Artificial intelligence: a revolution in IAM?

Recent advances in artificial intelligence (AI) promise a revolution in every aspect of our lives, both professional and personal. This transformation is affecting every job within our companies, raising questions about the impact of AI in well-established areas such as identity and access management (IAM).

Although opinions are divided between the enthusiastic, the fearful and the sceptical of AI, the most optimistic argue that artificial intelligence can improve our work processes and facilitate sometimes repetitive actions by posing as an enabler to the completion of our tasks.

But can these advances be applied to IAM? Can we delegate the management of our identities and accesses in whole or in part, when the protection of user data has become a major concern?


AI and IAM: a new challenge for companies

A fundamental question arises when it comes to thinking about the relationship between AI and IAM: insofar as IAM systems exist to establish digital trust, whether towards our employees, customers or partners, is it possible to guarantee that AI-based solutions will ensure this same level of trust?

Despite the possible questions, we believe it’s imperative to consider the possibilities offered by AI. IAM teams need to open up to these new challenges and adopt a “Test & Learn” approach based on concrete use cases. Collaboration with IAM editors, integrators or internal Data or AI teams is necessary to explore all the possibilities.

What’s more, we’re convinced that the current environment offers fertile ground for the adoption of this approach:

  • Corporate management and businesses are seeking to understand the potential impact of AI on different aspects of the business, and IAM teams need to be able to provide answers.
  • The development of Cloud offerings for identity and access management, and the increased convergence of Access Management (AM) and Identity Governance and Administration (IGA) solutions, are creating a favourable environment for the development of AI. Training algorithms can access more data, facilitating the production of value.
  • The threat landscape is evolving ever faster – with AI in particular – and IAM teams are faced with ever more needs in terms of compliance, security, user experience and operational efficiency.

So it seems natural to ask whether AI can help solve these challenges by looking at real-life use cases. In this article, we’ll take a closer look at the possibilities offered by AI, the key levers likely to be impacted by its use, and how it might (or might not) change the way we operate around IAM.


The contribution of AI to the 3 key challenges of IAM

The analysis of different use cases taking into account AI for IAM has been thought around the 3 drivers of IAM:

  • Cybersecurity and compliance
  • User experience
  • Operational and business efficiency

The use cases presented below are the fruit of the reflections of some forty consultants and IAM professionals who were invited to question the contribution that AI can make to IAM through various workshops.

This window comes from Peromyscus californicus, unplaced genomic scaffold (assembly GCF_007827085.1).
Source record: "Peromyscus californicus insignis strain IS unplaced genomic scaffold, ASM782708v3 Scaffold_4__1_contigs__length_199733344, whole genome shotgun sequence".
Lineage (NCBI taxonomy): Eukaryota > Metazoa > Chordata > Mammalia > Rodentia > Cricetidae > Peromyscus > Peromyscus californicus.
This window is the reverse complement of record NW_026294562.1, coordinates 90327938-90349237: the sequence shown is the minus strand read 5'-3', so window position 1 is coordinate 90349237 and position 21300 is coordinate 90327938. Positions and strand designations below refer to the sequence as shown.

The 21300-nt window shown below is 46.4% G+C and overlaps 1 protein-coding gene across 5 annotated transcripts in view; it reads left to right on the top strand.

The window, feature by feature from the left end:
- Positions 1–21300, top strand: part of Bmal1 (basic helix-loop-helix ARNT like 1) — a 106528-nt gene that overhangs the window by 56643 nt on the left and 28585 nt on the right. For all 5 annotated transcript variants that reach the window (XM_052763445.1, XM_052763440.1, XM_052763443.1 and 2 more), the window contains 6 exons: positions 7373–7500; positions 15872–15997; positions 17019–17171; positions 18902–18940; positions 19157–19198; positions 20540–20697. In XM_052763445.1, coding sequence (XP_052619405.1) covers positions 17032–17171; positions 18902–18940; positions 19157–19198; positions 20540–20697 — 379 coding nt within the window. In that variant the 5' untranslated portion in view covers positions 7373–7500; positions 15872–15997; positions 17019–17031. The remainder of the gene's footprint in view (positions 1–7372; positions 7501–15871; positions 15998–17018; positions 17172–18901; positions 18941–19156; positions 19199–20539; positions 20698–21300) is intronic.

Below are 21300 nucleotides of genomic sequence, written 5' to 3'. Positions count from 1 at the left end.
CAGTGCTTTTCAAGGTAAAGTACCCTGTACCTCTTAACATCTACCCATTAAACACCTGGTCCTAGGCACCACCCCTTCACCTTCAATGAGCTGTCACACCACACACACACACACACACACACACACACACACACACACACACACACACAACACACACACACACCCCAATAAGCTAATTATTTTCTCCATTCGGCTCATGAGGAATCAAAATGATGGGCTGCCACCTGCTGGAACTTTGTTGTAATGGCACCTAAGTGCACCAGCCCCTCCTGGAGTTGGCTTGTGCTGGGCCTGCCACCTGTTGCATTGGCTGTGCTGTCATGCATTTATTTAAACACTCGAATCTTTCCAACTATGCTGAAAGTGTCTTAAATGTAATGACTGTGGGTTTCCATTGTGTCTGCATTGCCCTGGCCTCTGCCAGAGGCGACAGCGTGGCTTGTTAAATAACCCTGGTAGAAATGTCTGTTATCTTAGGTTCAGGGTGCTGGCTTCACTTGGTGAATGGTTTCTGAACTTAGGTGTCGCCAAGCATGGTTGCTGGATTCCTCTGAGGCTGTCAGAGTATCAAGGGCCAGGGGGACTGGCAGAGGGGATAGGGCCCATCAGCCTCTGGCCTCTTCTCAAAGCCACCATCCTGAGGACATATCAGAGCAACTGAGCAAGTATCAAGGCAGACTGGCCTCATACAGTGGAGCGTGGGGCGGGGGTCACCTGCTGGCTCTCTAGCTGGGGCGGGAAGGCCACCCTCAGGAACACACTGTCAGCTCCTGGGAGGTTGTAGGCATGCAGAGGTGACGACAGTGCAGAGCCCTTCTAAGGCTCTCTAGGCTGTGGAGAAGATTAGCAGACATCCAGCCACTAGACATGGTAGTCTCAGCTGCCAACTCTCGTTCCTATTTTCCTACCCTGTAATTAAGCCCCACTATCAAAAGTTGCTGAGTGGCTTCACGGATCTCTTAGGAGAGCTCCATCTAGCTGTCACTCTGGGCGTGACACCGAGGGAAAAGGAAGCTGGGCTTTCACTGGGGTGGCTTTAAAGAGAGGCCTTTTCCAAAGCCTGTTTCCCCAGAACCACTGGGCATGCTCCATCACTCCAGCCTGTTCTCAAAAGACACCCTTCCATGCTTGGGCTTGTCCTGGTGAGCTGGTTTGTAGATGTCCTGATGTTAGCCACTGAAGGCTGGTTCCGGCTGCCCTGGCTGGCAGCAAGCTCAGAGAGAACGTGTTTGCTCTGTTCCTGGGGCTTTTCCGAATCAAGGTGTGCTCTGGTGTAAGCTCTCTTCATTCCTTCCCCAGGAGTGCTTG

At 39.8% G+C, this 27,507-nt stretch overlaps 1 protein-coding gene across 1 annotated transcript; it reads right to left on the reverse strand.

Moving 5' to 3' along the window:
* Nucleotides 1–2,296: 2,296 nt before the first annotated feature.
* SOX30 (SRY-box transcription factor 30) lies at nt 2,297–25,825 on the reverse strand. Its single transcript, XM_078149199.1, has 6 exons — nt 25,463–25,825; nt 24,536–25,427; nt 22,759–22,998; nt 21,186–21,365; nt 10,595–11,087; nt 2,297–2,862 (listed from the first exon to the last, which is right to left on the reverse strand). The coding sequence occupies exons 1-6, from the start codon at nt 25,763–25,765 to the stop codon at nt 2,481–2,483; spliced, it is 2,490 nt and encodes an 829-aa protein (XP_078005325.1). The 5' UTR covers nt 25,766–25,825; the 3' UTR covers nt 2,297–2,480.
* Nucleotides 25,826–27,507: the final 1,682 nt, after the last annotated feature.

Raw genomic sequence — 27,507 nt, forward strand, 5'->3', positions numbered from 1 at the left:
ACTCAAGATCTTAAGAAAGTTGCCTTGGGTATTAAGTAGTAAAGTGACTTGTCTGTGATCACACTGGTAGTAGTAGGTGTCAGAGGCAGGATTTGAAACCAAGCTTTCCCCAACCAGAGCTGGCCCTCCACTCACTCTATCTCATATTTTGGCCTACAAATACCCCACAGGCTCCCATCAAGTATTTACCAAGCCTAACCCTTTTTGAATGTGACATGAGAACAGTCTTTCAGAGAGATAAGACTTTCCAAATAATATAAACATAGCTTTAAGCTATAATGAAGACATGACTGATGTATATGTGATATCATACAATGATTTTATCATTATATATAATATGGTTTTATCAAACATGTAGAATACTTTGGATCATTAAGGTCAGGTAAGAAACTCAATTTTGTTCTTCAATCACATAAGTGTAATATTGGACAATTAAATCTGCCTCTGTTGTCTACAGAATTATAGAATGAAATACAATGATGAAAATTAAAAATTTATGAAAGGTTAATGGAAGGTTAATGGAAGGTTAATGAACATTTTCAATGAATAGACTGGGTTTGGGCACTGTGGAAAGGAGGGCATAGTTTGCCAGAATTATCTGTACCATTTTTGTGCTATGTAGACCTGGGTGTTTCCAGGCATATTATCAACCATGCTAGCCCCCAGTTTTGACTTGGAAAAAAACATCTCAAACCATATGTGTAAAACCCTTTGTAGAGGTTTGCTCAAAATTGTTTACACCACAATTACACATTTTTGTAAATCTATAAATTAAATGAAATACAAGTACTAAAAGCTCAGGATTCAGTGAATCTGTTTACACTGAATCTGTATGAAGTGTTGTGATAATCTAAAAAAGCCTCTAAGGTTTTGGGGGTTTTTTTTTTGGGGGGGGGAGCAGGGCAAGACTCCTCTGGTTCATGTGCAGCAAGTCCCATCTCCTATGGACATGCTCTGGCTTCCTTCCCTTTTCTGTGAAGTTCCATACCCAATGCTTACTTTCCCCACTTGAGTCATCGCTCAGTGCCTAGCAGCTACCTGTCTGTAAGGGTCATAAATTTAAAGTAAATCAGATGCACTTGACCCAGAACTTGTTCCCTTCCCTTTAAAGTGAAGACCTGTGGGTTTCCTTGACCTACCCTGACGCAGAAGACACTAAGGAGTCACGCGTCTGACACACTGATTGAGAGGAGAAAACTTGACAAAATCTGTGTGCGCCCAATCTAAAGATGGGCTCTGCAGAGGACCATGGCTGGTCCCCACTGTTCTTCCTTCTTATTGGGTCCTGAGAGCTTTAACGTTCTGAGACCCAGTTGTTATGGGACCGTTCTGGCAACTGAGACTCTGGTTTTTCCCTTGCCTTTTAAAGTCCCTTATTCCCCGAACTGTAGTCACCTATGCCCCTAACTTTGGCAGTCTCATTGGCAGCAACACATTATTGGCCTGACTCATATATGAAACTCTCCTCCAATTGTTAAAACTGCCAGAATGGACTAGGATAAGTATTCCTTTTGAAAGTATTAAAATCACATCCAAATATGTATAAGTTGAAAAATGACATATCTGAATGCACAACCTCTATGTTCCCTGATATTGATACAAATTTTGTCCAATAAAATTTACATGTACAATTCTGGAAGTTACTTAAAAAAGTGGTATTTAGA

Be a lever for cybersecurity and compliance

Use case 1: Continuous verification

At present, there are numerous mechanisms in place to monitor a user’s behaviour using various criteria (location, device used, etc.). Adding artificial intelligence to a continuous verification process would maximize the potential for surveillance during and after user authentication by:

  • Aggregating a wealth of information about the user (behavioural analysis of keystrokes or mouse clicks, usual connection times, suspicious behaviour within the application, etc.)
  • Providing appropriate automatic remediation (request for re-authentication, session termination, alerting security teams, etc.).

A number of software publishers are currently offering or planning to offer continuous verification functionalities. The aim is to use AI to continuously assess risks and apply security policies at login, but also during an active user session. These features reduce the risk of unauthorized access and so-called “post-authentication” threats, such as session hijacking, account hacking or authentication fraud.


Use case 2: Informed access approvals & reviews

Decision-making can pose challenges for both a manager and the user themselves, particularly when it comes to assigning or requesting rights.

Managers, for example, may not always have an in-depth knowledge of the specific rights to be granted to a member of their team, and it may be necessary to seek help in determining the best approach when assigning these rights.

What’s more, reviewing rights is a process that is generally unpopular with the various business units, even more so when it’s done manually. Managers may sometimes opt for a “default” validation of their team’s rights, due to a lack of time or knowledge.

This is where artificial intelligence can come in, offering fast and effective assistance to the managers concerned. It can provide recommendations for a user, taking into account various factors such as the number of people on his or her team with similar rights, the rights recently assigned to collaborators working with him or her, or the rights required for his or her activity. This assistance in assigning and reviewing rights and accesses provides valuable guidance for managers. It reinforces the legitimacy of user access rights, as well as security.

It’s worth noting that AI-based decision support is one of the most popular use cases currently being promoted by software publishers.


Enhance the user experience

Use case 3: Documentation of permissions

It is essential for users to have a comprehensive and detailed understanding of their authorizations and accesses. This enables them not only to know their access rights, but also to identify any gaps in their activities. A simple list of rights can sometimes be confusing for most users. However, the use of generative artificial intelligence could enable the rapid creation of an “intelligent” schema, offering a clear visualization of the rights accessible to the user, with a visual distinction according to certain criteria such as:

  • Level of rights (consultation, modification, administration, etc.)
  • Area of application (purchase management, payment validation, etc.)
  • Right criticality
  • Period of validity of rights
  • Conditions for granting rights (approval cycle)
  • History of rights used

In this way, AI could greatly facilitate users’ understanding of rights, by providing a clear, structured and contextualized view of their authorizations.


Use case 4: Dynamic authorization